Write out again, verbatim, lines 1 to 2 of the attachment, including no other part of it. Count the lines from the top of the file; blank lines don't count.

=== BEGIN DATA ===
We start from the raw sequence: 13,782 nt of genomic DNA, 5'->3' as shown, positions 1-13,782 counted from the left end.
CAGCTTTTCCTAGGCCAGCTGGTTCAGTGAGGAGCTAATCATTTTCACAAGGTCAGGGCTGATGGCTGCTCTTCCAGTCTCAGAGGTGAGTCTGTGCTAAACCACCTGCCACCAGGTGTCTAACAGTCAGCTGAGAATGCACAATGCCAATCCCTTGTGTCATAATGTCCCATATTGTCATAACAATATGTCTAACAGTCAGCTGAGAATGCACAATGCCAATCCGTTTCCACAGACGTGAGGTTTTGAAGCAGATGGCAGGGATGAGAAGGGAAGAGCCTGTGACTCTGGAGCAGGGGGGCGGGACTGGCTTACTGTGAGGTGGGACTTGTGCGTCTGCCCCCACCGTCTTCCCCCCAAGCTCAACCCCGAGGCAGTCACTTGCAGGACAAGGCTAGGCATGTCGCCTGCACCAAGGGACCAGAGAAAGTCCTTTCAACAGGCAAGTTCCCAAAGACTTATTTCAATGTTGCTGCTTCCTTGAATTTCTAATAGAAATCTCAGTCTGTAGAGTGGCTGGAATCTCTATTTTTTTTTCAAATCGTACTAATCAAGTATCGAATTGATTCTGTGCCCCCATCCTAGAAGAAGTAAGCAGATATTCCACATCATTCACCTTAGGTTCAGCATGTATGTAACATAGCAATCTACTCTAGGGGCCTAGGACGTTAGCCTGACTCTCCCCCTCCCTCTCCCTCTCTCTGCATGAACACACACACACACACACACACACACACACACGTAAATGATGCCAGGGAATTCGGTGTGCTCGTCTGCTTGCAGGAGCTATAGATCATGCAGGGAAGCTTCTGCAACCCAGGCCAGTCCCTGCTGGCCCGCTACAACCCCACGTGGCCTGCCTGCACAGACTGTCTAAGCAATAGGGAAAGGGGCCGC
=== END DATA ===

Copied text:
We start from the raw sequence: 13,782 nt of genomic DNA, 5'->3' as shown, positions 1-13,782 counted from the left end.
CAGCTTTTCCTAGGCCAGCTGGTTCAGTGAGGAGCTAATCATTTTCACAAGGTCAGGGCTGATGGCTGCTCTTCCAGTCTCAGAGGTGAGTCTGTGCTAAACCACCTGCCACCAGGTGTCTAACAGTCAGCTGAGAATGCACAATGCCAATCCCTTGTGTCATAATGTCCCATATTGTCATAACAATATGTCTAACAGTCAGCTGAGAATGCACAATGCCAATCCGTTTCCACAGACGTGAGGTTTTGAAGCAGATGGCAGGGATGAGAAGGGAAGAGCCTGTGACTCTGGAGCAGGGGGGCGGGACTGGCTTACTGTGAGGTGGGACTTGTGCGTCTGCCCCCACCGTCTTCCCCCCAAGCTCAACCCCGAGGCAGTCACTTGCAGGACAAGGCTAGGCATGTCGCCTGCACCAAGGGACCAGAGAAAGTCCTTTCAACAGGCAAGTTCCCAAAGACTTATTTCAATGTTGCTGCTTCCTTGAATTTCTAATAGAAATCTCAGTCTGTAGAGTGGCTGGAATCTCTATTTTTTTTTCAAATCGTACTAATCAAGTATCGAATTGATTCTGTGCCCCCATCCTAGAAGAAGTAAGCAGATATTCCACATCATTCACCTTAGGTTCAGCATGTATGTAACATAGCAATCTACTCTAGGGGCCTAGGACGTTAGCCTGACTCTCCCCCTCCCTCTCCCTCTCTCTGCATGAACACACACACACACACACACACACACACACACGTAAATGATGCCAGGGAATTCGGTGTGCTCGTCTGCTTGCAGGAGCTATAGATCATGCAGGGAAGCTTCTGCAACCCAGGCCAGTCCCTGCTGGCCCGCTACAACCCCACGTGGCCTGCCTGCACAGACTGTCTAAGCAATAGGGAAAGGGGCCGC